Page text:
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For most of their journey, travelers on the overland trail to California in the 1840s and 1850s were beyond the reach of the law and its enforcers, the police and the courts. Yet, not only did the law play a large role in life on the trail, it was a law hardly distinguishable from the one the emigrants had left behind. John Phillip Reid demonstrates how seriously overlanders regarded the rights of property and personal ownership when they went west as he explores their diaries, letters, and memoirs, giving an unusually rich and vivid picture of life on the overland trail.
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"Reid has been incredibly imaginative in discovering the sources for law on the overland trail, and his pioneering work is likely to open up an entirely new field in the study of the American legal experience. This is a splendid and marvelously readable book."—Stanley N. Katz, Princeton UniversityAbout the Author:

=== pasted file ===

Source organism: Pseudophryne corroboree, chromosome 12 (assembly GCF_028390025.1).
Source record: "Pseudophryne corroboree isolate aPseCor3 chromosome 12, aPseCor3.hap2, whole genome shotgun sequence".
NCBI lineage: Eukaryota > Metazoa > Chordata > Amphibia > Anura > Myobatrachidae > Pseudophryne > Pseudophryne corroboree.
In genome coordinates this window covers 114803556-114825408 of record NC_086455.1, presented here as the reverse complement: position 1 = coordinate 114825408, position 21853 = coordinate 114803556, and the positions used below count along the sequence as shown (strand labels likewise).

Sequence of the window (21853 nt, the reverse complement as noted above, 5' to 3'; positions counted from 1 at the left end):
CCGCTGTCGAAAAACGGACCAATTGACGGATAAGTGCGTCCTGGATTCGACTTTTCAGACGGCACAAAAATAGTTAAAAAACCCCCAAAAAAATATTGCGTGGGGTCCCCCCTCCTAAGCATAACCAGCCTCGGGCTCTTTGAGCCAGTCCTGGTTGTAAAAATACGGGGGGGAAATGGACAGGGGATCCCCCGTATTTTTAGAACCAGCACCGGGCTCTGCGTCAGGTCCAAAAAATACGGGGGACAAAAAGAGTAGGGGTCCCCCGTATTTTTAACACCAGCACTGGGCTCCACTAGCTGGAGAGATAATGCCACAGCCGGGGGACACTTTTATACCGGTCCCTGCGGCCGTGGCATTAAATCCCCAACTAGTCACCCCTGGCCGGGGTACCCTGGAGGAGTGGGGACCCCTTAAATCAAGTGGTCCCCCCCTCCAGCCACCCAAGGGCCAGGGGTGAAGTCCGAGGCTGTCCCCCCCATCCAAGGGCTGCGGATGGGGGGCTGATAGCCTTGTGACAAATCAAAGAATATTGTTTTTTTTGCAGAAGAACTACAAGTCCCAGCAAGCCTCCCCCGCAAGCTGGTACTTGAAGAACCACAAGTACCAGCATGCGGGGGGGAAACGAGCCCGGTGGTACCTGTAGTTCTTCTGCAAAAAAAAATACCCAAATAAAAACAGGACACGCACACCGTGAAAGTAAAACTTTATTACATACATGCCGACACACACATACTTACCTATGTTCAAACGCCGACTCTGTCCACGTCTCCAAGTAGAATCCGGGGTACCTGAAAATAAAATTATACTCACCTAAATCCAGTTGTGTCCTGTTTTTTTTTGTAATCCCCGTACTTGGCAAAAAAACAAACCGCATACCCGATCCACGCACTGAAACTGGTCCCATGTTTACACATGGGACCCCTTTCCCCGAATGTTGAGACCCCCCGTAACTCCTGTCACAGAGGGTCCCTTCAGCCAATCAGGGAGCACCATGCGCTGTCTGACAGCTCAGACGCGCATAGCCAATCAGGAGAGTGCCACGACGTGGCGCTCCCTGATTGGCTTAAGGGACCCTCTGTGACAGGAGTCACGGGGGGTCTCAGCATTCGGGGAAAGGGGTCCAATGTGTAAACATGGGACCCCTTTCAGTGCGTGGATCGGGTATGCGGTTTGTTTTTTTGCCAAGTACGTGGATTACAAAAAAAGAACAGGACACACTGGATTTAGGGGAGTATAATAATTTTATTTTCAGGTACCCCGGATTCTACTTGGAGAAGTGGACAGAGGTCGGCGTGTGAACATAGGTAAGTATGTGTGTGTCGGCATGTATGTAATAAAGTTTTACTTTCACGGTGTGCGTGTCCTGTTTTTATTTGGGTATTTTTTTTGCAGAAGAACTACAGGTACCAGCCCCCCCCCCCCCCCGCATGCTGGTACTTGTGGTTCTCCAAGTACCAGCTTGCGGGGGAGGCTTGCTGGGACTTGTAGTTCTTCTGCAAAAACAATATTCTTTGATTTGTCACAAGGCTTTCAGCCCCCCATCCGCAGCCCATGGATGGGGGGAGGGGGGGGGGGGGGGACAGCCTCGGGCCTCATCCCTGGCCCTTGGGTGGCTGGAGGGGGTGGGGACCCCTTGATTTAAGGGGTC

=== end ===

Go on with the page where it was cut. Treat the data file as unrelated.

John Phillip Reid, Russell D. Niles Professor of Law at New York University School of Law, is the author of Policing the Elephant, Chief Justice: The Judicial World of Charles Doe and A Law of Blood: The Primitive Law of the Cherokee Nation, among many other works.
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Book Description Huntington Library Press, 1996. Paperback. Condition: New. Never used!. Seller Inventory # P110873281640
Book Description Huntington Library Press, 1996. Condition: New. book. Seller Inventory # M0873281640
Book Description Condition: New. New. Seller Inventory # STR-0873281640
Book Description Huntington Library Press, 1996. Paperback. Condition: New. 1st pbk. ed. Seller Inventory # DADAX0873281640